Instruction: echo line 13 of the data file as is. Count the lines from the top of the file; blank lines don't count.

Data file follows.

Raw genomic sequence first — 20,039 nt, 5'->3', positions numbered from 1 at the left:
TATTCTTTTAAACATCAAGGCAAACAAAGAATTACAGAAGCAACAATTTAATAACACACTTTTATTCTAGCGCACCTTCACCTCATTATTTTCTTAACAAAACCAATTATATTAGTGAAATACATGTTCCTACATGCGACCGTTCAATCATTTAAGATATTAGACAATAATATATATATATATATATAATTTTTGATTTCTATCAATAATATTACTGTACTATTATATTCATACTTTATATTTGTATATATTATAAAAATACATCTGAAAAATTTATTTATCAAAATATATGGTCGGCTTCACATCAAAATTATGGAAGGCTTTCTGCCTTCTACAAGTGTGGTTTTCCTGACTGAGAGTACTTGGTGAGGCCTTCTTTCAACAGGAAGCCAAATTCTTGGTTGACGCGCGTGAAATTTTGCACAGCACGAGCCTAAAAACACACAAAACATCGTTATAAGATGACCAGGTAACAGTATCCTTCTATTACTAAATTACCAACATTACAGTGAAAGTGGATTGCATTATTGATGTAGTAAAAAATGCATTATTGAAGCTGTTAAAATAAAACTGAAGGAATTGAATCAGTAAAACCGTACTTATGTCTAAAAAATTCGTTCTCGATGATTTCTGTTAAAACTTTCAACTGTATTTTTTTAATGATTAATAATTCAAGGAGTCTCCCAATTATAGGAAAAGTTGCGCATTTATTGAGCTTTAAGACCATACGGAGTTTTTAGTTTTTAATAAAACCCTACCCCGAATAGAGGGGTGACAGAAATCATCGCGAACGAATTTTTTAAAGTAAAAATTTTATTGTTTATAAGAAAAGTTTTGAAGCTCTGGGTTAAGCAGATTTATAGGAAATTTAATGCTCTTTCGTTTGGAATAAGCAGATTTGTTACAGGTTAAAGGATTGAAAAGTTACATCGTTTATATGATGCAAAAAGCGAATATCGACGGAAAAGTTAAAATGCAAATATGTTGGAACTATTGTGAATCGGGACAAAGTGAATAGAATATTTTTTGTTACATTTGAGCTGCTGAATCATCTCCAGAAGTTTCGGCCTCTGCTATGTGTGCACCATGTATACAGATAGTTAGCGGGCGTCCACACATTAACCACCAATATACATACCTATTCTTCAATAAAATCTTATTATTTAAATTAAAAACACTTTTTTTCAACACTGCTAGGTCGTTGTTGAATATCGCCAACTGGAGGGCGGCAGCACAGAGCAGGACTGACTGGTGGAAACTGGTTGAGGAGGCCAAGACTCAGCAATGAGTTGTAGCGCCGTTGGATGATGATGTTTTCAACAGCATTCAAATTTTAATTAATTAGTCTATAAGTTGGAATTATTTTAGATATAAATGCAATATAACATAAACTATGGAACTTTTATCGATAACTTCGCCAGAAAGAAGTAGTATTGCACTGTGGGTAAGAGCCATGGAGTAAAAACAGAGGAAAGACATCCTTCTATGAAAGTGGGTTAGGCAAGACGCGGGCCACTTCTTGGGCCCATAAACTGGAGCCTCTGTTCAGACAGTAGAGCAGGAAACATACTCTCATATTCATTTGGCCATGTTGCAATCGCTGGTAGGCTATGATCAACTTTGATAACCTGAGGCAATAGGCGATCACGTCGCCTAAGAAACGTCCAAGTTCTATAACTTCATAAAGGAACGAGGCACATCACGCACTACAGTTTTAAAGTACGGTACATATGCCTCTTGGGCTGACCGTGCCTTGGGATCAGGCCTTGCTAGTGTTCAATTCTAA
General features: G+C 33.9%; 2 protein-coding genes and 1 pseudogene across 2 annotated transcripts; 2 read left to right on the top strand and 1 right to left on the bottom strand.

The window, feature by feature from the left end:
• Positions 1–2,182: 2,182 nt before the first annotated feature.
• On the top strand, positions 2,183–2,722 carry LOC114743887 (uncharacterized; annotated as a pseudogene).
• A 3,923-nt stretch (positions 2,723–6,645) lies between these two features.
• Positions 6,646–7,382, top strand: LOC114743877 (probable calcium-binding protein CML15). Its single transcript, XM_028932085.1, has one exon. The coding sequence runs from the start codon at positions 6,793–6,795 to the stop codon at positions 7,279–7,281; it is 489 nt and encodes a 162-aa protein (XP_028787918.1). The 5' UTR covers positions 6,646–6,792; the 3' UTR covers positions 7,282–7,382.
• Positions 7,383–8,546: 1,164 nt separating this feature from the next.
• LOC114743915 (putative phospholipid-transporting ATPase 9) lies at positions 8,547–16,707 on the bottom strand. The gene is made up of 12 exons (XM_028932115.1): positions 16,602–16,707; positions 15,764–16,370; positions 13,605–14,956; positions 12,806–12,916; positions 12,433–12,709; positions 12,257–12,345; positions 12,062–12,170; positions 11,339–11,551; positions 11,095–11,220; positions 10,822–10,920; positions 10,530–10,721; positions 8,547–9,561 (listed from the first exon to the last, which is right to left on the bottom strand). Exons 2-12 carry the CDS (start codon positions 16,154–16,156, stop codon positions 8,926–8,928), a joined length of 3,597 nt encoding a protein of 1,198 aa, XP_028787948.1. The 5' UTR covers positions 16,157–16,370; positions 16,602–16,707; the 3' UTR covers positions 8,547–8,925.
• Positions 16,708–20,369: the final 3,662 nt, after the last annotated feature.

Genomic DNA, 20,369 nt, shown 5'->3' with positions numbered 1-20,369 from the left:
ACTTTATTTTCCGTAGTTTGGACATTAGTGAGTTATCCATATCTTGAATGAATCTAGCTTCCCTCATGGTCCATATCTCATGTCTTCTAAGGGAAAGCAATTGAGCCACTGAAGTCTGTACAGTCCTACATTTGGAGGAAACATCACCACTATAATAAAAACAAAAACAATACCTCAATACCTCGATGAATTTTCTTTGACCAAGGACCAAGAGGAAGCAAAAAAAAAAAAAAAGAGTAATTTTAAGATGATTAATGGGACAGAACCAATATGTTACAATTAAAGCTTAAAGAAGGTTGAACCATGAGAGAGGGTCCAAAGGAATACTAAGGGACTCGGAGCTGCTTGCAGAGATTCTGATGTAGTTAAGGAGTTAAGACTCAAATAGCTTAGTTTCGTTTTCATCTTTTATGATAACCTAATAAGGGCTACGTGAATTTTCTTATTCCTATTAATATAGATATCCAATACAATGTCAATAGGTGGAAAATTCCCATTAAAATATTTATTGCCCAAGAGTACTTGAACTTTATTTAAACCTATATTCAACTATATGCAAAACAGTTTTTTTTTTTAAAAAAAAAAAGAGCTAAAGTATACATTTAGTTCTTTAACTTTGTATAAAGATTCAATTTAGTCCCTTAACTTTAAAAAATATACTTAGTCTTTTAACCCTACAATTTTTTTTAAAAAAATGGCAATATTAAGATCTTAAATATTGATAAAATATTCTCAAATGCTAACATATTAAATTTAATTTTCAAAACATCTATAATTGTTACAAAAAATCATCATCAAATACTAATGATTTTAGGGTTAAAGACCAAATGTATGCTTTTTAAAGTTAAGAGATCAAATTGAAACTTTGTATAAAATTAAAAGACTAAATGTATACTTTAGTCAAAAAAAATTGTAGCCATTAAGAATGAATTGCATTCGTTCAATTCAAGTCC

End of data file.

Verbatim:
ACTTTATTTTCCGTAGTTTGGACATTAGTGAGTTATCCATATCTTGAATGAATCTAGCTTCCCTCATGGTCCATATCTCATGTCTTCTAAGGGAAAGCAATTGAGCCACTGAAGTCTGTACAGTCCTACATTTGGAGGAAACATCACCACTATAATAAAAACAAAAACAATACCTCAATACCTCGATGAATTTTCTTTGACCAAGGACCAAGAGGAAGCAAAAAAAAAAAAAAAGAGTAATTTTAAGATGATTAATGGGACAGAACCAATATGTTACAATTAAAGCTTAAAGAAGGTTGAACCATGAGAGAGGGTCCAAAGGAATACTAAGGGACTCGGAGCTGCTTGCAGAGATTCTGATGTAGTTAAGGAGTTAAGACTCAAATAGCTTAGTTTCGTTTTCATCTTTTATGATAACCTAATAAGGGCTACGTGAATTTTCTTATTCCTATTAATATAGATATCCAATACAATGTCAATAGGTGGAAAATTCCCATTAAAATATTTATTGCCCAAGAGTACTTGAACTTTATTTAAACCTATATTCAACTATATGCAAAACAGTTTTTTTTTTTAAAAAAAAAAAGAGCTAAAGTATACATTTAGTTCTTTAACTTTGTATAAAGATTCAATTTAGTCCCTTAACTTTAAAAAATATACTTAGTCTTTTAACCCTACAATTTTTTTTAAAAAAATGGCAATATTAAGATCTTAAATATTGATAAAATATTCTCAAATGCTAACATATTAAATTTAATTTTCAAAACATCTATAATTGTTACAAAAAATCATCATCAAATACTAATGATTTTAGGGTTAAAGACCAAATGTATGCTTTTTAAAGTTAAGAGATCAAATTGAAACTTTGTATAAAATTAAAAGACTAAATGTATACTTTAGTCAAAAAAAATTGTAGCCATTAAGAATGAATTGCATTCGTTCAATTCAAGTCC